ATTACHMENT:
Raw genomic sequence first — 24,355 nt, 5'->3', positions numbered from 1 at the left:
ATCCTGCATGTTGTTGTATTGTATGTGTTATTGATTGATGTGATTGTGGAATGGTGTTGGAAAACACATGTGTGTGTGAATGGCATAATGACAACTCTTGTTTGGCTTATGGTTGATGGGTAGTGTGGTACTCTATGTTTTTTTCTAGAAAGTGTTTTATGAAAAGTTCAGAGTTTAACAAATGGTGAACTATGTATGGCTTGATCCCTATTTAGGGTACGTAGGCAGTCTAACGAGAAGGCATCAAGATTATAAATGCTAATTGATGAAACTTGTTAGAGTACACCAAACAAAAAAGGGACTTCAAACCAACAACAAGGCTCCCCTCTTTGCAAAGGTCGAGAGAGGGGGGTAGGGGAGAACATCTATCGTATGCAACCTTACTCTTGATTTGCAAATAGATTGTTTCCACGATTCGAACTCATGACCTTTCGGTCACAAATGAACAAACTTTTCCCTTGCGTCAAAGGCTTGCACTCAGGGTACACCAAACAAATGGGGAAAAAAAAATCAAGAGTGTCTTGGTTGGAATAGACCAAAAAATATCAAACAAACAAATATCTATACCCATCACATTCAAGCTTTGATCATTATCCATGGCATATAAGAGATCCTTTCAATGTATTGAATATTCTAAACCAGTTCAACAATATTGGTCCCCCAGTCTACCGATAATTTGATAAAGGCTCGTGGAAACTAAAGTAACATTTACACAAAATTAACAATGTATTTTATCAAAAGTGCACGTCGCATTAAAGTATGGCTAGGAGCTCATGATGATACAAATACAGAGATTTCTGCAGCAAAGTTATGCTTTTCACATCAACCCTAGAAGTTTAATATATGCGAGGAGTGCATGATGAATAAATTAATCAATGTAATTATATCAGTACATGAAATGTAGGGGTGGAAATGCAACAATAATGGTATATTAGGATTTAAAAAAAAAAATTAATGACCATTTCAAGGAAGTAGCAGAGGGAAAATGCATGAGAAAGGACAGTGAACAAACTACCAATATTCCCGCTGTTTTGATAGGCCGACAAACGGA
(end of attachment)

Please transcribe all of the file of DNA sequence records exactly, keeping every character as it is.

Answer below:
Raw genomic sequence first — 24,355 nt, 5'->3', positions numbered from 1 at the left:
ATCCTGCATGTTGTTGTATTGTATGTGTTATTGATTGATGTGATTGTGGAATGGTGTTGGAAAACACATGTGTGTGTGAATGGCATAATGACAACTCTTGTTTGGCTTATGGTTGATGGGTAGTGTGGTACTCTATGTTTTTTTCTAGAAAGTGTTTTATGAAAAGTTCAGAGTTTAACAAATGGTGAACTATGTATGGCTTGATCCCTATTTAGGGTACGTAGGCAGTCTAACGAGAAGGCATCAAGATTATAAATGCTAATTGATGAAACTTGTTAGAGTACACCAAACAAAAAAGGGACTTCAAACCAACAACAAGGCTCCCCTCTTTGCAAAGGTCGAGAGAGGGGGGTAGGGGAGAACATCTATCGTATGCAACCTTACTCTTGATTTGCAAATAGATTGTTTCCACGATTCGAACTCATGACCTTTCGGTCACAAATGAACAAACTTTTCCCTTGCGTCAAAGGCTTGCACTCAGGGTACACCAAACAAATGGGGAAAAAAAAATCAAGAGTGTCTTGGTTGGAATAGACCAAAAAATATCAAACAAACAAATATCTATACCCATCACATTCAAGCTTTGATCATTATCCATGGCATATAAGAGATCCTTTCAATGTATTGAATATTCTAAACCAGTTCAACAATATTGGTCCCCCAGTCTACCGATAATTTGATAAAGGCTCGTGGAAACTAAAGTAACATTTACACAAAATTAACAATGTATTTTATCAAAAGTGCACGTCGCATTAAAGTATGGCTAGGAGCTCATGATGATACAAATACAGAGATTTCTGCAGCAAAGTTATGCTTTTCACATCAACCCTAGAAGTTTAATATATGCGAGGAGTGCATGATGAATAAATTAATCAATGTAATTATATCAGTACATGAAATGTAGGGGTGGAAATGCAACAATAATGGTATATTAGGATTTAAAAAAAAAAATTAATGACCATTTCAAGGAAGTAGCAGAGGGAAAATGCATGAGAAAGGACAGTGAACAAACTACCAATATTCCCGCTGTTTTGATAGGCCGACAAACGGA